Our colleague, head of the M&E department Anastasiia Mazurok, regularly publishes reviews of social studies on her Facebook page. Here is one about corruption.
Of course, I couldn’t leave out the subject of corruption. Though, you would think, maybe it’s not that obvious, given how Ukrainians will probably soon be allergic to this very word. Any failure, problem or reasoning behind reforms can be put down to this phenomenon.
But this will not be about corruption among officials, and not about corruption in the high ranks. Today, we will be talking about corruption in our everyday life.
During 11 years (between 2007 and 2018), the share of people who personally encountered corruption or had family members who personally encountered corruption reduced by 25%: from 67% to 42%.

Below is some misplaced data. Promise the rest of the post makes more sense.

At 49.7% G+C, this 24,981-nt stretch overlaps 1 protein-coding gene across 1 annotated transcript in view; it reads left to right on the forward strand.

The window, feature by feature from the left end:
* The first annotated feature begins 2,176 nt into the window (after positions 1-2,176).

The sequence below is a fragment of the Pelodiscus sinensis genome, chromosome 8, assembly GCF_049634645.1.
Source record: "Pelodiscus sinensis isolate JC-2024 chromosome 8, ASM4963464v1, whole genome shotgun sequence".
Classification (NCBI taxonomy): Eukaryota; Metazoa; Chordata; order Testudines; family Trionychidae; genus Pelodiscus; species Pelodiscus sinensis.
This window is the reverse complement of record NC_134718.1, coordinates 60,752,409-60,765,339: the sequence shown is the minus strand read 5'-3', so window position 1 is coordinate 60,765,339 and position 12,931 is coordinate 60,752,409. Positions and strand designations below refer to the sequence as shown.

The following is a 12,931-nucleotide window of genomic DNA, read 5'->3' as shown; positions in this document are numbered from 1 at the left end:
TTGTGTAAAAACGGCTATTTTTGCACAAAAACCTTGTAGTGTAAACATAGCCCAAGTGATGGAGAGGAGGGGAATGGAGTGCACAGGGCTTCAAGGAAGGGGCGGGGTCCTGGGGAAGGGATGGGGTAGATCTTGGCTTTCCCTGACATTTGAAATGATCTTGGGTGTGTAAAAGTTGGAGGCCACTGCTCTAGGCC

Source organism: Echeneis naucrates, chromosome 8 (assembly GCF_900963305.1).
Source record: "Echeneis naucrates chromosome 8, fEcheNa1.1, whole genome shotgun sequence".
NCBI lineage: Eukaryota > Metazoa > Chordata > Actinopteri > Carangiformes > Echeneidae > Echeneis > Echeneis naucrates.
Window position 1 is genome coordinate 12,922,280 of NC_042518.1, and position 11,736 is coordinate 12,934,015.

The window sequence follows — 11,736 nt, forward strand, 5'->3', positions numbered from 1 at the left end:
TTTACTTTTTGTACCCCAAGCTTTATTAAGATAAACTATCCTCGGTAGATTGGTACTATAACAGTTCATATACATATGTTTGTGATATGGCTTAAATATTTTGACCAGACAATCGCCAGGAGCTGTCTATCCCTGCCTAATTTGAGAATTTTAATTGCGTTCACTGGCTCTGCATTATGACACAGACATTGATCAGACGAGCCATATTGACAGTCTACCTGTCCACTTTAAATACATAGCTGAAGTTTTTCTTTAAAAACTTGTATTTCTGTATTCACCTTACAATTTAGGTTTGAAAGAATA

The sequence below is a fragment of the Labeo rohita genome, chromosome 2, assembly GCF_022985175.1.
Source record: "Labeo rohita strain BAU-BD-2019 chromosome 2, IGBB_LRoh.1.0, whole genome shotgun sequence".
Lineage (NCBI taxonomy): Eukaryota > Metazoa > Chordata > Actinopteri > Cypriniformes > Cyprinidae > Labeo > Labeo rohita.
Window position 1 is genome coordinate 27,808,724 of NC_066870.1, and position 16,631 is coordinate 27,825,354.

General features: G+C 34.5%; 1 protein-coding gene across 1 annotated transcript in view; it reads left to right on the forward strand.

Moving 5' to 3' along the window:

During the past five years, the share of people who believe a bribe is justifiable when a personally important issue is at stake has reduced from 37% to 13%. These data indirectly attest to the fact that people are tolerating corruption less.
However, no more than 12.5% Ukrainians claim they are ready to take any anti-corruption action, even something as minimal as report it to the media, and only 4% actually do it. 6% to 9% are ready to take other action, but only about 2% do it.
What does it mean?
Even though corruption as a problem permeates most aspects of life, even though you hear about it from everywhere, even though when you hear corruption you think about high-ranking corruption first, in real life, Ukrainians actually see positive change.
Often, this change is not due to their own effort, but because of civil society organizations, local and national authorities, law enforcement agencies, reform implementation etc.
Of course, there are still numerous problems which I haven’t mentioned here, but I would rather not focus on fails right now.